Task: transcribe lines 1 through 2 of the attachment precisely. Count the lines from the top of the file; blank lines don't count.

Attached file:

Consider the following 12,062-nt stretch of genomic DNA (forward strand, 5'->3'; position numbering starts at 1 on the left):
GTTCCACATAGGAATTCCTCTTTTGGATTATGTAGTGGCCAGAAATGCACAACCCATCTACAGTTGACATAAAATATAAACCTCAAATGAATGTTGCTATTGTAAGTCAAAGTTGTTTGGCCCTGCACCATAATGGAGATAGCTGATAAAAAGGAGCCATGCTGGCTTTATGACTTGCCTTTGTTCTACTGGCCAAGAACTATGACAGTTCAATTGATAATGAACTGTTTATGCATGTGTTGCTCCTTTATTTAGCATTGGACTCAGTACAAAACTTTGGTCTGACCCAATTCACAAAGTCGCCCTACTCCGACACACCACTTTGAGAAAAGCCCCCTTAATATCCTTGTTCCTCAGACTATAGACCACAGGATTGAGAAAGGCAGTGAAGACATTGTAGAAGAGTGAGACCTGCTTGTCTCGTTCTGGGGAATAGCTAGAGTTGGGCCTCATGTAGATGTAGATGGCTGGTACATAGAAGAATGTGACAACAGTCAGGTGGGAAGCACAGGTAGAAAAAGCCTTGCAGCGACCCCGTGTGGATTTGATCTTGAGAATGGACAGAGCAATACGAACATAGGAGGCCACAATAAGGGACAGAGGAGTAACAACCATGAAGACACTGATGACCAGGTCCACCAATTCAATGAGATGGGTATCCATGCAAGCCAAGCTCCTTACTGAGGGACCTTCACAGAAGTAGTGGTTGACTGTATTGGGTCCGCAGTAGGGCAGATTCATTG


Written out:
Consider the following 12,062-nt stretch of genomic DNA (forward strand, 5'->3'; position numbering starts at 1 on the left):
GTTCCACATAGGAATTCCTCTTTTGGATTATGTAGTGGCCAGAAATGCACAACCCATCTACAGTTGACATAAAATATAAACCTCAAATGAATGTTGCTATTGTAAGTCAAAGTTGTTTGGCCCTGCACCATAATGGAGATAGCTGATAAAAAGGAGCCATGCTGGCTTTATGACTTGCCTTTGTTCTACTGGCCAAGAACTATGACAGTTCAATTGATAATGAACTGTTTATGCATGTGTTGCTCCTTTATTTAGCATTGGACTCAGTACAAAACTTTGGTCTGACCCAATTCACAAAGTCGCCCTACTCCGACACACCACTTTGAGAAAAGCCCCCTTAATATCCTTGTTCCTCAGACTATAGACCACAGGATTGAGAAAGGCAGTGAAGACATTGTAGAAGAGTGAGACCTGCTTGTCTCGTTCTGGGGAATAGCTAGAGTTGGGCCTCATGTAGATGTAGATGGCTGGTACATAGAAGAATGTGACAACAGTCAGGTGGGAAGCACAGGTAGAAAAAGCCTTGCAGCGACCCCGTGTGGATTTGATCTTGAGAATGGACAGAGCAATACGAACATAGGAGGCCACAATAAGGGACAGAGGAGTAACAACCATGAAGACACTGATGACCAGGTCCACCAATTCAATGAGATGGGTATCCATGCAAGCCAAGCTCCTTACTGAGGGACCTTCACAGAAGTAGTGGTTGACTGTATTGGGTCCGCAGTAGGGCAGATTCATTG